Over the years, we've won awards for ingenuity and design. For example, we redesigned our fixed-income program. We finished it less than a year ago, but we started it prior to that because we were trying to get ahead of the Fed. We've also been building our alternatives platform. When I first got here about nine years ago, the Plan had a very young alternative investment platform. It still is. Nine years is not that long for private equity and real estate, and there wasn't much in those portfolios at the time. By design, we had a 5% long-term target, because we wanted vintage-year diversification, and also to make sure we built it out and paced it appropriately.
                                                     
Recently, we conducted an asset liability study. We increased those targets to 8% from 5%. We had got to a point where we had designed it pretty well, and were therefore taking the appropriate bite size. We're getting vintage-year diversification, and we have the dry powder to take advantage of dislocations in the market. That's been really positive for the portfolio overall. 

The redesigned fixed-income had to do with the fact that, as a “bonds” guy, I was trying to get ahead of the Fed, given how low interest rates were and the potential for a policy shift. It's very process-oriented, as most public pensions are. We do an asset liability study usually every three-to-five years, and then we do a what we call an “asset class structural review” about every two-to-three years. Those rotate through, depending on the asset class. 

We were going through the fixed-income review, and totally redesigned the allocation by not incrementally increasing the risk. At the same time, we had the opportunity to be much less sensitive to interest rate rises should the Fed shift their policy to one where they are raising rates. They've already been doing this at a very slow pace, of course, but we wanted to make sure that if there was any surprise in the market, or if they increased their pacing schedule faster than expected, that we would be prepared and positioned appropriately.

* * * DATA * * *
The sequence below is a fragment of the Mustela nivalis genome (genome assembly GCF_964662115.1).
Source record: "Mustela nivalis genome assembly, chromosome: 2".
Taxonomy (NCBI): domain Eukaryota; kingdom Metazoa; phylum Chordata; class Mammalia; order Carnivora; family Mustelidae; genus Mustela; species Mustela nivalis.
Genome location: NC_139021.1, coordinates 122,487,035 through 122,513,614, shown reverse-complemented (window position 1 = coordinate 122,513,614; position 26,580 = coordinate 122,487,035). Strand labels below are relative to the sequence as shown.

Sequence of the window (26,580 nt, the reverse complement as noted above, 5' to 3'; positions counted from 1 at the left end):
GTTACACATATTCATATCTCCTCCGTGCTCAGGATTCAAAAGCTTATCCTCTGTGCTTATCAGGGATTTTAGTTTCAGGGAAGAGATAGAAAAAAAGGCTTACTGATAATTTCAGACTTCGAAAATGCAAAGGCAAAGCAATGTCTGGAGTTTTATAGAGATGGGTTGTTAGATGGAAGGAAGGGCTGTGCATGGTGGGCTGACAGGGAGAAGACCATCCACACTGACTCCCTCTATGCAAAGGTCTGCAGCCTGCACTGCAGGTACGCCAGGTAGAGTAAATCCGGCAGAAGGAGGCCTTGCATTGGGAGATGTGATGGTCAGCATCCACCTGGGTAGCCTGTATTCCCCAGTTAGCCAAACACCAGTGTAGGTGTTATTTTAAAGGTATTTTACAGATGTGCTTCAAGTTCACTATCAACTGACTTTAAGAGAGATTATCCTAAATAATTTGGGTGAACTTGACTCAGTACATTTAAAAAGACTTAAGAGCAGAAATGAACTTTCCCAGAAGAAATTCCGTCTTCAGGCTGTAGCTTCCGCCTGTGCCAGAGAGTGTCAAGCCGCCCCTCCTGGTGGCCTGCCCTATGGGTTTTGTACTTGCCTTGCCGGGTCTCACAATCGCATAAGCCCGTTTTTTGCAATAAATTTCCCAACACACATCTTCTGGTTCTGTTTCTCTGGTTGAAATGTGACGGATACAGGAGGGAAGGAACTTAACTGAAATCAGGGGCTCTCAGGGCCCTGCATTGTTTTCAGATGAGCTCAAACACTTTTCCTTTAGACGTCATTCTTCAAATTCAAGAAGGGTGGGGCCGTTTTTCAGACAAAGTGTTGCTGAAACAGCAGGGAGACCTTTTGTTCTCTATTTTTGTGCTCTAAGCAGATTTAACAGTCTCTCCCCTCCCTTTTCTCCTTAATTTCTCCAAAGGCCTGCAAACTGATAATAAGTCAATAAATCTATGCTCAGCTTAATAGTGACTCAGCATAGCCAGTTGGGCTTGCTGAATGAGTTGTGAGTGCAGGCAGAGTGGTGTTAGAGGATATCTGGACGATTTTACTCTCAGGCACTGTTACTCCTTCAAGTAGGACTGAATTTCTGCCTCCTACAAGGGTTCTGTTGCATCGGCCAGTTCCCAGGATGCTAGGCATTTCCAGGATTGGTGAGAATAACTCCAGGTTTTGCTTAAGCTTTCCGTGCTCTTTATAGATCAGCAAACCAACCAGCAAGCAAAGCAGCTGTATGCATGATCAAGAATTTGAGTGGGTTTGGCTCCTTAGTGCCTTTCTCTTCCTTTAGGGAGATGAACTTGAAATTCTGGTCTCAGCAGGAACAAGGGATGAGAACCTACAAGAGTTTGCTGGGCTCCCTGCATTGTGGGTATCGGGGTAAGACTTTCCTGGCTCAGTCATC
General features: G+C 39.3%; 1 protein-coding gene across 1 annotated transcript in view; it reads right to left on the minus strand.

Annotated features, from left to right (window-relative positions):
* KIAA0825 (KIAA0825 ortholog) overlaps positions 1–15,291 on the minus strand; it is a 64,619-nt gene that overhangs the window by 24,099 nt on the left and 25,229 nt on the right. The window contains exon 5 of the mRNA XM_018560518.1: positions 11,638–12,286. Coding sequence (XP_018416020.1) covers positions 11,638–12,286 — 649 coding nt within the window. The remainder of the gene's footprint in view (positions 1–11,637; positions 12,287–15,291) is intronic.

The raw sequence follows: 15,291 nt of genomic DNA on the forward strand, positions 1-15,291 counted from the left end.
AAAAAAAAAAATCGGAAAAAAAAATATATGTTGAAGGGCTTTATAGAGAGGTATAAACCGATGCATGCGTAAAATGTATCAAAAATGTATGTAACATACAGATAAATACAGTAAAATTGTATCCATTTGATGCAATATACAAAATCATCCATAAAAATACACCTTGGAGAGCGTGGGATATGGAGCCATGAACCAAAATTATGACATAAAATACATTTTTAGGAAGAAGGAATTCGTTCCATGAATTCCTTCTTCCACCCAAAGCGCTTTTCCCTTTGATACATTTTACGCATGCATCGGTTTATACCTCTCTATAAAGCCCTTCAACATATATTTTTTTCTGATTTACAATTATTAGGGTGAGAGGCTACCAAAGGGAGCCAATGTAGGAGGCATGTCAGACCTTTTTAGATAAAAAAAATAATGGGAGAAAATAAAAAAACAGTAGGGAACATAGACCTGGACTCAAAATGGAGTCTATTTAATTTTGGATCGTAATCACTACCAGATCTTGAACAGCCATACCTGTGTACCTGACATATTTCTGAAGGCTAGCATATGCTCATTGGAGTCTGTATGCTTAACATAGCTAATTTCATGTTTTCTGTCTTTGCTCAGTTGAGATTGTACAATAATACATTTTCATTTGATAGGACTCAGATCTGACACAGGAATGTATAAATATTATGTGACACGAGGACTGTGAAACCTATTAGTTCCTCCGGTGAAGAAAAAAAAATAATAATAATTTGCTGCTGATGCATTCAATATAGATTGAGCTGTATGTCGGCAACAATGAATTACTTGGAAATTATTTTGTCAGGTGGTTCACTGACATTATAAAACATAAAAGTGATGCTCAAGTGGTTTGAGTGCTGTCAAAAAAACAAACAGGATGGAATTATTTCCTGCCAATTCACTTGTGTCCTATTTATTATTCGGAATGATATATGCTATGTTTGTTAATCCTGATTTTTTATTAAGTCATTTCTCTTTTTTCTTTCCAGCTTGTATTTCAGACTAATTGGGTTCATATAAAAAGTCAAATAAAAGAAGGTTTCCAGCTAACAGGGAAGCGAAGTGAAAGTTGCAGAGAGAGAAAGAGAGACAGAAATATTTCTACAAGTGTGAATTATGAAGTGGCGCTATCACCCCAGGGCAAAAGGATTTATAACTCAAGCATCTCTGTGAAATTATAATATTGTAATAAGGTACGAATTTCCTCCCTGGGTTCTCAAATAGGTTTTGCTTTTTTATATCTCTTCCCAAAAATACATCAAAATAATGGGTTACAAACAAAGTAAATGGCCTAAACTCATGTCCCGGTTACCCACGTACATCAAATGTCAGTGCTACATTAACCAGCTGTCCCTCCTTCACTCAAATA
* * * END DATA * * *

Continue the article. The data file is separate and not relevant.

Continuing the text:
All in all, that's the disciplined process we follow. In terms of how we invest, we do our best to take opportunities as we see them, but we're not tactical investors. We're strategic investors. It's a perpetuity, and we're here for the long run. We try to make sure that we're managing risk and positioning the portfolio appropriately, given where we are in the market cycle.

Trusted Insight: To what degree are you concerned about near-term market volatility in terms of meeting your annual return requirements, but also maintaining a long-term perspective?

Jeremy Wolfson: I don't have any overly optimistic views that we're going to see increased returns in the short run. The U.S. is still trudging along, and although we're still going to generate growth, it will be slow growth. Maybe 1.5%-to-2% real GDP growth in 2016. 

The slowdown in China is affecting everybody. With emerging market countries that rely on exports to China having obviously been impacted, and commodity prices impacted as well. The commodity super-cycle is over. Look at where oil is. Furthermore, valuations in the U.S. equity markets were extremely frothy. They've come back down now, although still slightly above their long-term average.
                                                     
If you look at specific mandates, you're going to find opportunities across the board. We're somewhat contrarian, in the sense that we're looking for opportunities to get into certain markets where we can take advantage of higher volatility, if we feel it’s a good fit for the portfolio and the appropriate level of risk.